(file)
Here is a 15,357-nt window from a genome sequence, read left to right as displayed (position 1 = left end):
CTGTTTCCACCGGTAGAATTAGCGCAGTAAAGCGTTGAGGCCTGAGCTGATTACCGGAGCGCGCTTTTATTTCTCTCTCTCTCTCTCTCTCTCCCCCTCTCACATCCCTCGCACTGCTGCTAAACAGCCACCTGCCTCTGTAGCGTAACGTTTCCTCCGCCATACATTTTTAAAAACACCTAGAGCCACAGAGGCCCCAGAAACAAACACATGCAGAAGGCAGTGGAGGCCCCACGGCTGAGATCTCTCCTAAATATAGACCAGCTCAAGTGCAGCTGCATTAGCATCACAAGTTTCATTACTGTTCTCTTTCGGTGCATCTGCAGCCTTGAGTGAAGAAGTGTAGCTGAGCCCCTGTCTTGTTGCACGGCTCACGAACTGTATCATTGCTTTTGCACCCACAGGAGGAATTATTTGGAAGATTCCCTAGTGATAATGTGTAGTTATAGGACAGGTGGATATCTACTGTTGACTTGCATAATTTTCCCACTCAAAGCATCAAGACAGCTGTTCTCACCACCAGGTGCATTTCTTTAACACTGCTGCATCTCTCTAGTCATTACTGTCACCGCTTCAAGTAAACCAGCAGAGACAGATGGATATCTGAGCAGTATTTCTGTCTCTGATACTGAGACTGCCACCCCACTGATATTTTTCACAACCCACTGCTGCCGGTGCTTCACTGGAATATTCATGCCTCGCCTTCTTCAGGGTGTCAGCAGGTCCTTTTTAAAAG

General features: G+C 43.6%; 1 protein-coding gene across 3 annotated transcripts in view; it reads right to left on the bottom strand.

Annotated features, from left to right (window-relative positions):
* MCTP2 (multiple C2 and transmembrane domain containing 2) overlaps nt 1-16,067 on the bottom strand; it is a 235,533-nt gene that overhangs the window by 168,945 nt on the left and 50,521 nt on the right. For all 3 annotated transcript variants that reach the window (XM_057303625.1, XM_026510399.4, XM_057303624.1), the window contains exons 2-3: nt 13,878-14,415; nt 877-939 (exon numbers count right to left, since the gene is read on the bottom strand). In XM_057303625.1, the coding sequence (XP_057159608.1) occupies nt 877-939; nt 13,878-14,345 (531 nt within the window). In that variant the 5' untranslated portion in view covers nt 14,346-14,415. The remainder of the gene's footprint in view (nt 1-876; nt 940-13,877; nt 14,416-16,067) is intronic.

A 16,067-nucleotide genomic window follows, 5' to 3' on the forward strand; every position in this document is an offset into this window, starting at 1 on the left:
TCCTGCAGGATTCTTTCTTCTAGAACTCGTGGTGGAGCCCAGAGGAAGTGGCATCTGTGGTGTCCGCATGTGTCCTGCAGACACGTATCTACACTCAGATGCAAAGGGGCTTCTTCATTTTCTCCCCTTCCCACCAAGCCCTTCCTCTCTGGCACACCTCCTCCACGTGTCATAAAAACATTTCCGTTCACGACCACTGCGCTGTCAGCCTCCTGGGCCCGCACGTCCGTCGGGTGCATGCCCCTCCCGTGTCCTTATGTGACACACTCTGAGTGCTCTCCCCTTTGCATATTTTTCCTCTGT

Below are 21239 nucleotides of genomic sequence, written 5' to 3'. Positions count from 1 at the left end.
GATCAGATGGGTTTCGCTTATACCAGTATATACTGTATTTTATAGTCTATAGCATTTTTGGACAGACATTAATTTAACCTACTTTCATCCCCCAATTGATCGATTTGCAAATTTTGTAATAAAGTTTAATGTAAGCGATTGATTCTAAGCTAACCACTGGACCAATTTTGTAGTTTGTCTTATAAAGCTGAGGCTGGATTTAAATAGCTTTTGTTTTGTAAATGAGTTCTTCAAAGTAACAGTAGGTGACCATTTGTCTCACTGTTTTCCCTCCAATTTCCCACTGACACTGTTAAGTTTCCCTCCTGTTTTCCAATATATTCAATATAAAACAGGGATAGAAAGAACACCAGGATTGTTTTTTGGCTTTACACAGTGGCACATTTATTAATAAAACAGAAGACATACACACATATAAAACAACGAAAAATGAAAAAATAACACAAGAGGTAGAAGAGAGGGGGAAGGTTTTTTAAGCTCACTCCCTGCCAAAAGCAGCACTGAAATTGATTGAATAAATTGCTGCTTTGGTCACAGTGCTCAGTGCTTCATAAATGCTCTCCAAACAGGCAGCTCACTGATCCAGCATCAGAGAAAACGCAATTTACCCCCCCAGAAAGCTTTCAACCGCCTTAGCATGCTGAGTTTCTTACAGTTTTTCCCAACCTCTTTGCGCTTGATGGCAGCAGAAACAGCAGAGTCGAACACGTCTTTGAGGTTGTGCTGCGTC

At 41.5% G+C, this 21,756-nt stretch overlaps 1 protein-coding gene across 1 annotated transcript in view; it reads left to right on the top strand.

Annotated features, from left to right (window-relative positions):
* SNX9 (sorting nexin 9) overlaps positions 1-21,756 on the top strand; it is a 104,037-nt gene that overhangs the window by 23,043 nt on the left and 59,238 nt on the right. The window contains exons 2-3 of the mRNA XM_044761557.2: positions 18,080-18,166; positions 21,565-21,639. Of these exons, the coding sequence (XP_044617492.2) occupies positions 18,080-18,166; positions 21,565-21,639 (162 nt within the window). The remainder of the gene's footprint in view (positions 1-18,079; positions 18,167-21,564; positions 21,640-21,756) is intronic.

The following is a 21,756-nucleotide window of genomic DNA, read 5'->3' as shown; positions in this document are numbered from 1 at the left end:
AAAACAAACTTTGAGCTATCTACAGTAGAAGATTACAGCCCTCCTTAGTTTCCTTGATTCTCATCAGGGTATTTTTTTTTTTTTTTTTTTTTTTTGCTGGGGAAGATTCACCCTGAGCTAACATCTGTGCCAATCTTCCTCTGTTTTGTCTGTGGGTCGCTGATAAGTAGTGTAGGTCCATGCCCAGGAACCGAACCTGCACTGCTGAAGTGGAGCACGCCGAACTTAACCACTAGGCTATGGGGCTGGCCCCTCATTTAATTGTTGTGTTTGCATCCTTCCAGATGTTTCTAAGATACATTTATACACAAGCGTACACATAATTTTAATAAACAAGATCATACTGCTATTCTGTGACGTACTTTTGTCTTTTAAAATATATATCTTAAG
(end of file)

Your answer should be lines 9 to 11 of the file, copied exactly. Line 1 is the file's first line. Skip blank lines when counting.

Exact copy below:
GATCAGATGGGTTTCGCTTATACCAGTATATACTGTATTTTATAGTCTATAGCATTTTTGGACAGACATTAATTTAACCTACTTTCATCCCCCAATTGATCGATTTGCAAATTTTGTAATAAAGTTTAATGTAAGCGATTGATTCTAAGCTAACCACTGGACCAATTTTGTAGTTTGTCTTATAAAGCTGAGGCTGGATTTAAATAGCTTTTGTTTTGTAAATGAGTTCTTCAAAGTAACAGTAGGTGACCATTTGTCTCACTGTTTTCCCTCCAATTTCCCACTGACACTGTTAAGTTTCCCTCCTGTTTTCCAATATATTCAATATAAAACAGGGATAGAAAGAACACCAGGATTGTTTTTTGGCTTTACACAGTGGCACATTTATTAATAAAACAGAAGACATACACACATATAAAACAACGAAAAATGAAAAAATAACACAAGAGGTAGAAGAGAGGGGGAAGGTTTTTTAAGCTCACTCCCTGCCAAAAGCAGCACTGAAATTGATTGAATAAATTGCTGCTTTGGTCACAGTGCTCAGTGCTTCATAAATGCTCTCCAAACAGGCAGCTCACTGATCCAGCATCAGAGAAAACGCAATTTACCCCCCCAGAAAGCTTTCAACCGCCTTAGCATGCTGAGTTTCTTACAGTTTTTCCCAACCTCTTTGCGCTTGATGGCAGCAGAAACAGCAGAGTCGAACACGTCTTTGAGGTTGTGCTGCGTC

At 41.5% G+C, this 21,756-nt stretch overlaps 1 protein-coding gene across 1 annotated transcript in view; it reads left to right on the top strand.

Annotated features, from left to right (window-relative positions):